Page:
Nipple shields

What is a nipple shield?

A nipple shield is a silicone device that covers the mother’s nipple and part or all of the areola. It has a cone that holds the nipple and goes into the baby’s mouth, and a rim that lies on the areola. The cone has holes at the front to let the milk out. Nipple shields are used mostly to help babies latch, suck, and get milk from the breast. They are especially useful for premature babies. Some mothers use nipple shields to reduce nipple pain. Mothers who are using a nipple shield need to make sure their baby gets enough milk. They should see a health-care provider when they start using a nipple shield and again in a few days and within two weeks to make sure the baby is not underfed. Not all babies have the ability to use a nipple shield.

A) Describing nipple shields

A baby breastfeeding with a reguar-style 24-millimeter nipple shield.

Nipple shields were first described in the 16th century. They were made in various shapes from materials such as wood, lead, wax, pewter, animal hide, and rubber (Chow 2015).

A modern nipple shield is a silicone device that covers the mother’s nipple and part or all of the areola. It is clear and has two parts: the cone that holds the nipple and goes into the baby’s mouth, and the rim that lies on the areola. The cone has several holes at the front that allow the milk to enter the baby’s mouth.

Cone size varies, the cone shape can vary slightly, and rims come in different styles. The cone size can change the effectiveness of the shield. The rim style is more a matter of personal preference. We encourage mothers who are using a nipple shield to have more than one as they are clear in colour and easy to misplace.

Nipple shields are relatively cheap, easy to use and clean, and can prevent early weaning (Chertok 2009). They are used until they are no longer helpful.  

Nipple shields are not the same as breast shields, which are used when pumping. They are also different from breast shells, which can be used to treat nipple damage.

B) Purpose of a nipple shield

Nipple shields are used for numerous reasons:

  1. To allow a baby with latching problems to breastfeed
  2. To help a premature baby get more milk
  3. To control nipple pain
  4. To slow the milk flow when a mother has a very large milk supply
  5. To create a barrier when mothers feel emotionally uncomfortable with the closeness of breastfeeding

While it is easy to understand how nipple shields decrease nipple pain and decrease the rate of milk flow, the exact mechanism of how nipple shields help babies latch is unclear. 

C) Precautions

When using a nipple shield, it is important to ensure that it is effective:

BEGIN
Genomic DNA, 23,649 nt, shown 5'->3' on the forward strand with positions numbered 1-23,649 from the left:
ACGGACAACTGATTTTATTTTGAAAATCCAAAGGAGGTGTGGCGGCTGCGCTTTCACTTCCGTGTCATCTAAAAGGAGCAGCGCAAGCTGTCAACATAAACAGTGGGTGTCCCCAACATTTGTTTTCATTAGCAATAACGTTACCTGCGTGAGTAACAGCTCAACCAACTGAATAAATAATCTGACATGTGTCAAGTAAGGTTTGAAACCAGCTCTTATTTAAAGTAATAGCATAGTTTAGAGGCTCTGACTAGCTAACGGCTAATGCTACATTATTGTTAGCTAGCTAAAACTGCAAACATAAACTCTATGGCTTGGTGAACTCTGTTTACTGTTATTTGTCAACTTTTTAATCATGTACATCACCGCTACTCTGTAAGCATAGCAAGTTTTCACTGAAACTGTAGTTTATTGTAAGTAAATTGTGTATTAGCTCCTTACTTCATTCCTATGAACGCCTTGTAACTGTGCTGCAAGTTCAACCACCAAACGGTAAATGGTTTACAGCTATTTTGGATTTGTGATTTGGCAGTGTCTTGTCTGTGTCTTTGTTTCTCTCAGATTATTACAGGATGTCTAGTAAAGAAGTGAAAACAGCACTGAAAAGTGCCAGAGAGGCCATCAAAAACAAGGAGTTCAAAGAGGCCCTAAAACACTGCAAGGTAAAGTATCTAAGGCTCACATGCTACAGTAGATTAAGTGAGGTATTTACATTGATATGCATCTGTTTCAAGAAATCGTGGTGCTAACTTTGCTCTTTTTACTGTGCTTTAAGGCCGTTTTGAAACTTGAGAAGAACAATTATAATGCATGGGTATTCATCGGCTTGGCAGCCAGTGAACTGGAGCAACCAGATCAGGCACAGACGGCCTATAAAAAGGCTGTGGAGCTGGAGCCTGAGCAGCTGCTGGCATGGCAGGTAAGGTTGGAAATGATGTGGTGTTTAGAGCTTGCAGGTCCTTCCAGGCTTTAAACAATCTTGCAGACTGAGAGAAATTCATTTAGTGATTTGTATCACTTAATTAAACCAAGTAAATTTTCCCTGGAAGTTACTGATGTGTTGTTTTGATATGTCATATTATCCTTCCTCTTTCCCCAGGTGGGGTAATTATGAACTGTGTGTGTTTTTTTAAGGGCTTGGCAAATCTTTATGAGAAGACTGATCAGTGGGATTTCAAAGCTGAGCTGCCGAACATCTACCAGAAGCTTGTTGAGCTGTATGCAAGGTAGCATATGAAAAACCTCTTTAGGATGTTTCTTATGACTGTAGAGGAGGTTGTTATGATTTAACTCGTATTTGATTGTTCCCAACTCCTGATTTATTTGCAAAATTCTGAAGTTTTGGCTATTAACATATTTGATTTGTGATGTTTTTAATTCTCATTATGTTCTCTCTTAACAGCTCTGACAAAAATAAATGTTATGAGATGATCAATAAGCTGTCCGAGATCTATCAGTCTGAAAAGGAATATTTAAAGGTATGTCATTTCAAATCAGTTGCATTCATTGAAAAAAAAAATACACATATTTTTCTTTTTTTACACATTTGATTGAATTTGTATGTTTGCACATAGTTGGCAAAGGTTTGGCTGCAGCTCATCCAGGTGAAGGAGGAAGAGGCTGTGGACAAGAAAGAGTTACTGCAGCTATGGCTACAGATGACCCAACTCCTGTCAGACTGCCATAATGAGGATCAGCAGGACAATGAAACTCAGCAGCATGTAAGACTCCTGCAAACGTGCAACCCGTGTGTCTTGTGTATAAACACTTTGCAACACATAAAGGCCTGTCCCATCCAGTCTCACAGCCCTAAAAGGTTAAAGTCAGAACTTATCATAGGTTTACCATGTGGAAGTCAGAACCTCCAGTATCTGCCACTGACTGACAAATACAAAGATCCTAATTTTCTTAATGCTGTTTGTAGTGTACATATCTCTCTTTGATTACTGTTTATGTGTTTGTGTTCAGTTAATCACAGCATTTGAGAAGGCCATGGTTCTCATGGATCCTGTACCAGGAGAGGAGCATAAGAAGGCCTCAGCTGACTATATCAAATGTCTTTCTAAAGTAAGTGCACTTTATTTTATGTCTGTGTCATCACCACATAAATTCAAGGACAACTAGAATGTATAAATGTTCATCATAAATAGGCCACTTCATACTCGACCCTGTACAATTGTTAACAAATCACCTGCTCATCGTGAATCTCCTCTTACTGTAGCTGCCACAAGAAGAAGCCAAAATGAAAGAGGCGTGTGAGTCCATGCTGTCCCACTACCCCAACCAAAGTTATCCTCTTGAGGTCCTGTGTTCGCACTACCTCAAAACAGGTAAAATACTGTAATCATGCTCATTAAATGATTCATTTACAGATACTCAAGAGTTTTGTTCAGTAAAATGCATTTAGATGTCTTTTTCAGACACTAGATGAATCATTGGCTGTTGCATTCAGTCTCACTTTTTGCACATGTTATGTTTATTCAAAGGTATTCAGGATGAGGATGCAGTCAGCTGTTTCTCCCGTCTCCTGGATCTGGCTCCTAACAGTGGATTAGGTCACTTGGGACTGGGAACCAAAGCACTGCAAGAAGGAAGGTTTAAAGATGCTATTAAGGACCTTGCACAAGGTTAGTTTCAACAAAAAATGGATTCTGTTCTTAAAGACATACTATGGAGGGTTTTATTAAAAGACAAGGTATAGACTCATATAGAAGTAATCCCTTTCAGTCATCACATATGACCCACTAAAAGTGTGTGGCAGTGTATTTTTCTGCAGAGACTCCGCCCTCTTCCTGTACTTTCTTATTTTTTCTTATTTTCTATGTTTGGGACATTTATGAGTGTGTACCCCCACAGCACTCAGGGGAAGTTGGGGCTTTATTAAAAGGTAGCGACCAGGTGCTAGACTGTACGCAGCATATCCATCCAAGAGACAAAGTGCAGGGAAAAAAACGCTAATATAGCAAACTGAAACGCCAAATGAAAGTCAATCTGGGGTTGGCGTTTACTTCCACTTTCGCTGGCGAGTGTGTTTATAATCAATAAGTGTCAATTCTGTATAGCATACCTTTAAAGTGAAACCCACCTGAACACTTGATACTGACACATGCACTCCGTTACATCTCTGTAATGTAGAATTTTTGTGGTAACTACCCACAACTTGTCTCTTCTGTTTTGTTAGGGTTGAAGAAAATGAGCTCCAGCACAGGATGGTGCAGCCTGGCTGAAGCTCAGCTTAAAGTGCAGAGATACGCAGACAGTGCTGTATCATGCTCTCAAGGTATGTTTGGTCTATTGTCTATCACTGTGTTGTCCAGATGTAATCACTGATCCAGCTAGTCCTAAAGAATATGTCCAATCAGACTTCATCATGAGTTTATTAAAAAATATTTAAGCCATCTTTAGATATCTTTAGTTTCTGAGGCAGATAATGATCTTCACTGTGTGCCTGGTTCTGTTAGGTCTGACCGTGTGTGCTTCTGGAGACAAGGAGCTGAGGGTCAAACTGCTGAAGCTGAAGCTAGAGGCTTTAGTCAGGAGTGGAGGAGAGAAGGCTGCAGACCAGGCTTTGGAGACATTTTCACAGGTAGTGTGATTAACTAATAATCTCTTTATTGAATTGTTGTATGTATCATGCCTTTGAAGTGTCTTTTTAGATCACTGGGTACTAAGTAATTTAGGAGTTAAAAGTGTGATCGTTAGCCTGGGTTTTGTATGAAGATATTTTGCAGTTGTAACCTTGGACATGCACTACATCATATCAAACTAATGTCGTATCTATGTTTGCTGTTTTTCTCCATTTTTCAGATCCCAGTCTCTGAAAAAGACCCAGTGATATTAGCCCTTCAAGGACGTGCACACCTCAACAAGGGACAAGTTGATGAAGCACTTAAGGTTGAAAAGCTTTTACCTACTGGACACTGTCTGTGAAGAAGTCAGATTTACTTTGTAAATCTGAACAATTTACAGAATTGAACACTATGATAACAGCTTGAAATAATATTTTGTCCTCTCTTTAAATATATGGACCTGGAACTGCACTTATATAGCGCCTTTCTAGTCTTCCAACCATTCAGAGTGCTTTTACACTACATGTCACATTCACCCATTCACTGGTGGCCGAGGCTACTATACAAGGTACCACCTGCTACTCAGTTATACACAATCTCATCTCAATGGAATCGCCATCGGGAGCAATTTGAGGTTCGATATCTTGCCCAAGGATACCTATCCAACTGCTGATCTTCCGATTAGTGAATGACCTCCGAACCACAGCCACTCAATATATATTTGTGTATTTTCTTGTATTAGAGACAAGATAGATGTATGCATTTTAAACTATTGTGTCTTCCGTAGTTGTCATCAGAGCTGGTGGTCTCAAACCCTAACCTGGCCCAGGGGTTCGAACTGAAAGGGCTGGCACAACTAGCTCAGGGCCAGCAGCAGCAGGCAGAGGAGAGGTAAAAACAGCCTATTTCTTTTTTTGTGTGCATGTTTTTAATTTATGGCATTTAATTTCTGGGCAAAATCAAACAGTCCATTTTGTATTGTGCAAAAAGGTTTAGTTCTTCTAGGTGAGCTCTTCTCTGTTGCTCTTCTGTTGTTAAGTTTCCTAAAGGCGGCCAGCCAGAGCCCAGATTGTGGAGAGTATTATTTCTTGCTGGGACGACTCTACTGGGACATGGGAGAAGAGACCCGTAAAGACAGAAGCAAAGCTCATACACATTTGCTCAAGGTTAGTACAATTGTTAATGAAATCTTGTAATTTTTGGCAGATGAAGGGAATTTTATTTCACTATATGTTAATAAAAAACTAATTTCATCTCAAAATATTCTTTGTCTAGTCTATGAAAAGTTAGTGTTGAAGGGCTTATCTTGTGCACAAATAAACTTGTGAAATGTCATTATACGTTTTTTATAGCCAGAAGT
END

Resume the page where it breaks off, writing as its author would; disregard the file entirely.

• The nipple shield is an appropriate size.
  • The baby can latch and suck on one.
  • The baby is taking in enough milk and is closely monitored for good growth.
  • It does not cause moderate or severe nipple pain.
  • The baby does not clamp on the tip.
  • The baby is premature and the nipple shield is helping the baby get more milk from the breast.

If the nipple shield cannot meet these criteria, it should not be used.

Every mother and baby should be seen by their health-care providers when starting to use a nipple shield and again within a few days to ensure the baby is getting enough milk and not showing signs of being underfedA further visit should take place within two weeks.

Newborn babies who use a nipple shield should be especially closely monitored and their mothers should express after all feeds until the milk comes in so they can establish a full milk supply. Premature babies also need close monitoring as they grow and develop their breastfeeding skills.

Nipple shields can flip against the baby’s face and mothers may notice milk leaking from under the nipple shield. These are not signs of a problem.

D) Likelihood of a nipple shield working

There are a range of opinions on when and how to use nipple shields, which can make their use frustrating.

Our clinic estimates that about 60% to 70% of babies can breastfeed using a nipple shield. Their ability becomes evident the first few times it is tried. The problems of a baby who cannot latch onto the nipple shield in the first few days of trying or is always hungry after using one are unlikely to go away unless the baby is premature.

If a baby is not offered the nipple shield as a newborn, it is less likely the baby will be able to use it. This makes using a nipple shield less helpful for breastfeeding strikes and breast reluctance, as these typically happen in older babies. Mothers of these babies can offer the nipple shield once or twice each day and see if the baby has learned to use it. Offering it more often can waste a mother's valuable time.  


Chertok IR. Reexamination of ultra-thin nipple shield use, infant growth and maternal satisfaction. J Clin Nurs. 2009 Nov;18(21):2949-55
Chow S, Chow R, Popovic M, et al. The Use of Nipple Shields: A Review. Front Public Health. 2015 Oct 16;3:236